Team Chemistry the Only Issue that Can Sink Maryland

Posted by Alex Moscoso on October 21st, 2015

Maryland hosted its version of Midnight Madness at the Xfinity Center last Saturday. There is much to celebrate in College Park this preseason as the Terrapins, flush with talent with as many as five future NBA players taking the court, are the favorite to win the Big Ten. With so much professional talent on the roster, it’s no wonder that the smart money is on Mark Turgeon‘s squad to make a significant postseason run next March. This October’s situation is in stark contrast from where this program was just a short 12 months ago. Plenty of stories have already been written about that turnaround, but less has been written about the one issue that can undo all of the hype. Team chemistry among a group still learning to succeed is the one thing that can trip up this Maryland team’s aspirations of conference and national banners.

Melo Trimble looks to lead preseason favorite Maryland to a Big Ten title and Final Four. (David J. Philip/AP)

Melo Trimble looks to lead preseason favorite Maryland to a Big Ten title and Final Four. (David J. Philip/AP)

We can’t talk about potential issues with team chemistry without first talking about the individual players — an incredibly talented group of players, mind you. Maryland returns Melo Trimble, Jake Layman and Damonte Dodd from last year’s conference second place squad. Trimble was the breakout star, leading the team in scoring (16.2 PPG) and assists (3.0 APG) as a freshman. Layman is a lanky, athletic scorer with tremendous upside, coming in third on the team in scoring and minutes a year ago. And Dodd has proven himself as a capable defensive presence in the post, showing even more signs of improvement this season. Additional returnees Michal Cekovsky, Dion Wiley and Jared Nickens make up a deep bench for Turgeon.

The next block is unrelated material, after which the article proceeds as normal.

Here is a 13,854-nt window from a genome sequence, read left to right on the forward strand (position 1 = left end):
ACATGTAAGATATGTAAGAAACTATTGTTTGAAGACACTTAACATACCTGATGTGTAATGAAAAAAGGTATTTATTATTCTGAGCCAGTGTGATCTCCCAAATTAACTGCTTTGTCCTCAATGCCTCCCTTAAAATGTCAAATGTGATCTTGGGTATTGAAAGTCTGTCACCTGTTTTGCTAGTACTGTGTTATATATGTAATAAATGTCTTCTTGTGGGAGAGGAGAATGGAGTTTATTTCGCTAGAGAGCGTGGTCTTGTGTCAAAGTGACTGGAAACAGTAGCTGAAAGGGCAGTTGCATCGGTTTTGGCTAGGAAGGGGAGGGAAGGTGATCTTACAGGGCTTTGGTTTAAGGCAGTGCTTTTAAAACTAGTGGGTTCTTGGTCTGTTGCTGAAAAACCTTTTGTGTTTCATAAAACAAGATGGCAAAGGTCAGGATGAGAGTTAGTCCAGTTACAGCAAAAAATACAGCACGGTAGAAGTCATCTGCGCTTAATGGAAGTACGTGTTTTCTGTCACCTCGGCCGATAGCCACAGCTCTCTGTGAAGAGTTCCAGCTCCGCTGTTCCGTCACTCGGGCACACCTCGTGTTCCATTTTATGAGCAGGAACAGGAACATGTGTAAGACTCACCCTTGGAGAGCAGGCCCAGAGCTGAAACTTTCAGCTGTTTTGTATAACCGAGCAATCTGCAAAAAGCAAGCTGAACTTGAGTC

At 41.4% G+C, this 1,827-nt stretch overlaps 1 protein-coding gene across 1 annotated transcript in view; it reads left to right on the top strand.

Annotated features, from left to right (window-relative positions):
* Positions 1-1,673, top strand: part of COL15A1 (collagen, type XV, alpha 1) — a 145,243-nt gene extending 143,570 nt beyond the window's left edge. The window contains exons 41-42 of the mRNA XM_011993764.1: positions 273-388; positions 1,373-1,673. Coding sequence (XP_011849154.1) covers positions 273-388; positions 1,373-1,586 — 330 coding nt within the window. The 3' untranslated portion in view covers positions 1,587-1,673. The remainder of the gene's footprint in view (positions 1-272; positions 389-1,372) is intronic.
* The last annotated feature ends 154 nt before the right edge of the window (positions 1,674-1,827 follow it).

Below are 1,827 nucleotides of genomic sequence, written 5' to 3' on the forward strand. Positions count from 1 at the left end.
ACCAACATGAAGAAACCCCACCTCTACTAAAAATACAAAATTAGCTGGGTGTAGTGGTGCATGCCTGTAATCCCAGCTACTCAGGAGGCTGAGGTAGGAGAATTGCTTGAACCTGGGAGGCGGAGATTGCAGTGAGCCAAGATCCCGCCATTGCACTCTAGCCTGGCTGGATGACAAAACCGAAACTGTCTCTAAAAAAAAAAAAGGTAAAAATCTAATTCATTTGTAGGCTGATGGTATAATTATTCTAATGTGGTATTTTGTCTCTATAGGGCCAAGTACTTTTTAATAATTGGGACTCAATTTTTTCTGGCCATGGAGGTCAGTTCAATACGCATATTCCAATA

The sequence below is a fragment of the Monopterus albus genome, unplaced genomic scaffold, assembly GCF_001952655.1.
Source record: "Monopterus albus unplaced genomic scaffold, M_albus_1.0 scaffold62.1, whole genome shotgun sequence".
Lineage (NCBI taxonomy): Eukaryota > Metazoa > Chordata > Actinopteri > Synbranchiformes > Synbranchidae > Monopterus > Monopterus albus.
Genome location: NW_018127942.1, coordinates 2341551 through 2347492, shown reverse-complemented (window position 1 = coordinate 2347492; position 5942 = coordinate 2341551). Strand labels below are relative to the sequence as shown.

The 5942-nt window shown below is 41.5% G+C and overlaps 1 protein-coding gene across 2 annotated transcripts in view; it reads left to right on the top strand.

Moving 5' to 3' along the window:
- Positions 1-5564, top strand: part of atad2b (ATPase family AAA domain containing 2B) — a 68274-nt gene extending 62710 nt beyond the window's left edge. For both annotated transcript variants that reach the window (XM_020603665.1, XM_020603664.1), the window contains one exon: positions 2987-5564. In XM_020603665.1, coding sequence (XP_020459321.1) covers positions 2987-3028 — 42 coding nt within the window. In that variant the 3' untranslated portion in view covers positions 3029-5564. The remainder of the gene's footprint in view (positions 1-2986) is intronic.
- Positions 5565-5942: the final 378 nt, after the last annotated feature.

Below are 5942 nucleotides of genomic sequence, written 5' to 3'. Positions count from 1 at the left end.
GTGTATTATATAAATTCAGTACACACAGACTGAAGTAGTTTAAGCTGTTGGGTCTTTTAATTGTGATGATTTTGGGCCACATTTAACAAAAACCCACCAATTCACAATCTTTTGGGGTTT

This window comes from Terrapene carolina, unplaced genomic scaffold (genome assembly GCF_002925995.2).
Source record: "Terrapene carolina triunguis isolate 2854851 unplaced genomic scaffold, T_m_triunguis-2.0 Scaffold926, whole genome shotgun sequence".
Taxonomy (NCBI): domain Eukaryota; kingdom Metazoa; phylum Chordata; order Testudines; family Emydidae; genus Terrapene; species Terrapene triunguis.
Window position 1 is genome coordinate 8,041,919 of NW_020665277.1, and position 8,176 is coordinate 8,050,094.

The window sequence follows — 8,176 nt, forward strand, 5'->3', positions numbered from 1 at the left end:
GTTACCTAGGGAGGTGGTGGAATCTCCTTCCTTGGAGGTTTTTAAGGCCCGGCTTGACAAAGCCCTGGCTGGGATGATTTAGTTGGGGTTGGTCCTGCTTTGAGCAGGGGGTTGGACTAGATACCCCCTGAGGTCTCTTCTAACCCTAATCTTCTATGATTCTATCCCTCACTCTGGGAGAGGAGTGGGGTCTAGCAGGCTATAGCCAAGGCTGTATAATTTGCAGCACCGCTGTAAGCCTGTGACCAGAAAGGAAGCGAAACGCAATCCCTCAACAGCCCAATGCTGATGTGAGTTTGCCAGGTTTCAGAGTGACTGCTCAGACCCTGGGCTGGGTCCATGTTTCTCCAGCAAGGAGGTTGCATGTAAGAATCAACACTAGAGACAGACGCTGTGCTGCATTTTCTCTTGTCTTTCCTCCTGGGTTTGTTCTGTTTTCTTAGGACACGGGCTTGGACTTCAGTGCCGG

Had it just been this returning cast, the Terps would have still been considered a legitimate conference title contender. But the new additions of transfers Robert Carter and Rasheed Sulaimon along with freshman Diamond Stone make this year’s Terrapins a cut above the rest of the Big Ten. Carter is a skilled big man who averaged 11.4 PPG and 8.4 RPG in his last season at Georgia Tech. Sulaimon is a former blue chip recruit who transferred after his dismissal from Duke last January. The former Blue Devil brings elite athleticism to the wing position, a niche that was previously missing on Turgeon’s roster. Rounding out the newcomers is Stone, a consensus top 10 freshman and McDonald’s All-American who will give the Terps their second offensively gifted big man on the blocks. There are only a couple of teams in the country on paper that can match the collection of talent currently residing in College Park (see: Kentucky and UNC).

All of this talent on the same roster also makes Maryland vulnerable to potential team chemistry issues. Most recent preseason Big Ten favorites were veteran teams that had played together for years. The Terps, on the other hand, will have three newcomers playing significant minutes ahead of other players who’ve put in their time with the program. It usually pays to have a senior leader who can keep everyone focused on team goals, but the unquestioned leader of the team, Dez Wells, has graduated. This leaves a vacuum in leadership on the roster, one of which most people expect will be filled by the sophomore Trimble. Can he get the new upperclassmen like Sulaimon — a player with the dubious honor of being the only player Mike Krzyzewski has dismissed in his 40-year career — and Carter to follow his lead?

Finally, there is the issue of the coach himself. Prior to last season, Turgeon had experienced five players transferring from his program in only three seasons. Last season’s performance was a breakthrough, but the team came into the year with relatively low expectations. That certainly isn’t the case this season, so if things go south at Maryland, we know it won’t be from a lack of talent but rather how Turgeon manages his team to allow that talent to come together.

Alex Moscoso (170 Posts)

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